A friend visited last night and talked us into streaming a couple of episodes of Saving Grace, a cable TV series that ran from 2007 to 2010. We’d never seen it and our friend gave it rave reviews, so I found it on Amazon Prime and we settled in to watch. I loved the lead character, Grace Hanadarko (played by Holly Hunter), a lusty, hard-living Oklahoma City cop with personal baggage and bad habits. The redneck crimes Grace and her fellow cops investigate are deliciously tawdry. If the writers had stopped there, with a gritty police procedural about cops and trailer trash criminals in flyover country, it would have been a great show, right up there with Justified.
But then they had to mess it up by having God send a guardian angel to straighten Grace out. It wasn’t a cop show, it was a God show. I’m a non-believer, and there’s only one way I can watch God shows: by pretending they’re harmless fantasies. Which I can’t, because most of them are far from harmless. Take Saving Grace, for example: if God would send an angel to help one person, why wouldn’t he send angels to help everyone else? Why would he ignore those who plead for and could really could use His help and intervention, innocent victims of abuse or cancer or starvation or genocide, and instead pick one out of millions, someone who didn’t ask for help and doesn’t have a bad life to begin with? Does God run heaven like the Powerball lottery? If I still had a scrap of faith left, questions like these would kill it off.
There are plenty of shows and movies based on the idea of a non-religious afterlife (like the older TV series Dead Like Me, which was about a small group of recently-deceased people who watch over those about to die). I just finished a short novel called The Brief History of the Dead, which revolves around the idea that the dead go on living in another dimension, at least as long as there are living people in this world who still remember them (and then, when the living die, finally die themselves).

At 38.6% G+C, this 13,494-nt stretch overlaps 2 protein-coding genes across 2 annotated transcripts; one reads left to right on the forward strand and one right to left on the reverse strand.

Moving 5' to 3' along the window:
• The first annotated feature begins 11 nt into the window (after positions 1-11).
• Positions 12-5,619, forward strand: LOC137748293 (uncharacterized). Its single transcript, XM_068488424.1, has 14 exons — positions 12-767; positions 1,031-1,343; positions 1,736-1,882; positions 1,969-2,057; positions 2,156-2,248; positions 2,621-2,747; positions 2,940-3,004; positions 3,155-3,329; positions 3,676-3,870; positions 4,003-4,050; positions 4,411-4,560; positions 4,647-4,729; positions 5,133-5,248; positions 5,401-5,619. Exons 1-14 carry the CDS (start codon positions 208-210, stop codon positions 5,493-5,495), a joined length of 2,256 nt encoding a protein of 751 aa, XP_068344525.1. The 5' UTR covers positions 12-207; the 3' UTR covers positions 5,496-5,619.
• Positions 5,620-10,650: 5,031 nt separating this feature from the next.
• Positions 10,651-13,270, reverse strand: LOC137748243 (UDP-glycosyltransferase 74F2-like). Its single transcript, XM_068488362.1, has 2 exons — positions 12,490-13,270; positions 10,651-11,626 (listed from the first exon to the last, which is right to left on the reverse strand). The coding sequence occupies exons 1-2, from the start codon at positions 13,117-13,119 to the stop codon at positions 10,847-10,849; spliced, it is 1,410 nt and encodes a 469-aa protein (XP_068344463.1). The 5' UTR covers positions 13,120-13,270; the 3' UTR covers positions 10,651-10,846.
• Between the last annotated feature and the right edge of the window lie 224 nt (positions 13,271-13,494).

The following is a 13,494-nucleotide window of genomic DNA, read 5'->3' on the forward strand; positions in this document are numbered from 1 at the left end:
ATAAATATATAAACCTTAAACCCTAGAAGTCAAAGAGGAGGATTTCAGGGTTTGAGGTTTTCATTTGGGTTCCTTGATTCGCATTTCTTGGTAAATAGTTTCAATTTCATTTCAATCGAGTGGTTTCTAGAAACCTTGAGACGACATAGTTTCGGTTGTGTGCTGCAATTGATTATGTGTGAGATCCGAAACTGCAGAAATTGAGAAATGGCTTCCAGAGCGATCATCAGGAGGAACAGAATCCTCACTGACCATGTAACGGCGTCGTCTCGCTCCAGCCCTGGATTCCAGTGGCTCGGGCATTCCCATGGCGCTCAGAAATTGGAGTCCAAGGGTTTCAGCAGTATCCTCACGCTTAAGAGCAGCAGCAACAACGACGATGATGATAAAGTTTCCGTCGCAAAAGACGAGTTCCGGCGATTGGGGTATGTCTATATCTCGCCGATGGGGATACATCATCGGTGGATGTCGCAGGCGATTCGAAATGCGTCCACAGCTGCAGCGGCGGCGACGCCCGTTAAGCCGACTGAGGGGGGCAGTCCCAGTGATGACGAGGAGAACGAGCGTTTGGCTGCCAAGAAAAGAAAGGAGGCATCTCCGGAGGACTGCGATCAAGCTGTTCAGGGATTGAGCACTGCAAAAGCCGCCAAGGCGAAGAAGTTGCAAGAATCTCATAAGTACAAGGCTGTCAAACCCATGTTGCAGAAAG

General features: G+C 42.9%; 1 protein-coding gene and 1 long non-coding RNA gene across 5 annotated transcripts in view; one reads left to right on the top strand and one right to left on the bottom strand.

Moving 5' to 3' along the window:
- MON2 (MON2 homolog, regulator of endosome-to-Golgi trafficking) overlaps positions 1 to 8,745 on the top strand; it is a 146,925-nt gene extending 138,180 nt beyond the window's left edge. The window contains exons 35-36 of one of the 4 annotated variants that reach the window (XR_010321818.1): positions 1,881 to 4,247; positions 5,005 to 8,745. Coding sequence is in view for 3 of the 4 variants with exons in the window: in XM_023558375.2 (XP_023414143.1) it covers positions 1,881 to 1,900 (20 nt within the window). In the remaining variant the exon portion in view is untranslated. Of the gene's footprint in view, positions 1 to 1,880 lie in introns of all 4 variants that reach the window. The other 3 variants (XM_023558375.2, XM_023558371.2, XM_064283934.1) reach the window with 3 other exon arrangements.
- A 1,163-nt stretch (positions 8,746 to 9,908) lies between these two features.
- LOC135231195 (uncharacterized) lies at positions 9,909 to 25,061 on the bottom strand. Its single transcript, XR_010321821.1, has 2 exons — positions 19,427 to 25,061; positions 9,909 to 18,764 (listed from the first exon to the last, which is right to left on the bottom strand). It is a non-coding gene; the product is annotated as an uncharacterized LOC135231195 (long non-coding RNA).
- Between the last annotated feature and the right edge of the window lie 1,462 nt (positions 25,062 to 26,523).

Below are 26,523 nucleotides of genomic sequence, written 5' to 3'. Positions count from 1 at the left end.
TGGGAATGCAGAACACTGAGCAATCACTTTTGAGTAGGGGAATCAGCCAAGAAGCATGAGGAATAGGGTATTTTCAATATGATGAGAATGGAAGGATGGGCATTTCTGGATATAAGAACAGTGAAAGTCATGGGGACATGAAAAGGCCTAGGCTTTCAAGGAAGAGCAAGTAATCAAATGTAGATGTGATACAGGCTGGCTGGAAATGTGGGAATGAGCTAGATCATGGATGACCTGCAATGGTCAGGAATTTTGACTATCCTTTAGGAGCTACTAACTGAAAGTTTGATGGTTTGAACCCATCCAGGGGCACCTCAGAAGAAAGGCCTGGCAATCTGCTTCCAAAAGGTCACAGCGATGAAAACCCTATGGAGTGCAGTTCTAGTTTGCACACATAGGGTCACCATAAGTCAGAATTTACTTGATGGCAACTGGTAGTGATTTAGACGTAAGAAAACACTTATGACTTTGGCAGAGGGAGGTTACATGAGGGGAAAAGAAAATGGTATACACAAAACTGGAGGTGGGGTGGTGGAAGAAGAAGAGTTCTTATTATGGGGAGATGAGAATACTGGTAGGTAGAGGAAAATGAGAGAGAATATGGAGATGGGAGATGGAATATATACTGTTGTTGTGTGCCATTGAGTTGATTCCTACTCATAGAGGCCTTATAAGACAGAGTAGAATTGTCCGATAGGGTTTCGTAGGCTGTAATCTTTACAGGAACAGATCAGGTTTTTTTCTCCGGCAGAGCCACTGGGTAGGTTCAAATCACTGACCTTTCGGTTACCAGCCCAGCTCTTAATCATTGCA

I don’t believe in any of this stuff, but I can watch these shows and read these books by accepting the imaginary afterlife as a wouldn’t-it-be-nice fantasy. But add a capricious God who would help Grace Hanadarko but not Anne Frank, and there’s nothing nice about it. It’s a cruel, evil fantasy, an insult to everything I do believe in (which you can basically distill down to the Golden Rule), and I reject it.
Damn, time to lighten up.
I’ve been messing with a Twitter app called Vine, which allows you to make six-second looping videos to post on Twitter or Facebook. My efforts to date have been uninspired, but I like this one of Schatzi and Maxie at doggie dinnertime:
Every afternoon around five they start watching me. They might look as if they’re napping, but they’re on full alert. The second I even think of heading toward the kitchen, they spring into action. Schatzi grabs a toy, runs in circles with it, then brings it to me. Maxie barks, sometimes so hard her little body is forced backwards. It’s impossible not to think they’re trying to hurry me into the kitchen, Schatzi through bribery, Maxie through vocal encouragement. As soon as I feed them, they’re back to normal.
The fun part is whenever I play this video with the sound on, Schatzi starts barking and goes looking for Maxie.
I’m back at the air museum every Wednesday, walking around on my new knee. When I stand still for more than a couple of minutes, as I do in front of certain aircraft on my route, my knees stiffen up, but as soon as I start walking again they loosen up and feel normal. So one recovery goal has been met: I can do my air museum tours again. Another goal was to resume our Monday night walks in downtown Tucson, which are about two-and-a-half miles long. Done. Another was to be able to ride my motorcycle. Check … not only that, but in three weeks I’m taking off on another mini-Gypsy tour of Nevada and Northern California. My last goal was to be able to ride my bicycles again, but unfortunately I’m not quite there. I can ride the stationary at the gym, but when I try to ride a real bike my new knee screams every time it goes over the top of the pedal arc. I’ll try again today, this time with the seat post all the way up. That might work, but it’ll make it tricky to start and stop because my feet won’t reach the ground. First world problems, what? If I didn’t have health insurance I’d still have the bad old knee and wouldn’t be able to do any of this stuff. I’m duly thankful for Medicare, and for voters who so far haven’t allowed the Neanderthals to kill it off.
Speaking of the air museum, here are three things that caught my eye yesterday:
© 2013, Paul Woodford. All rights reserved.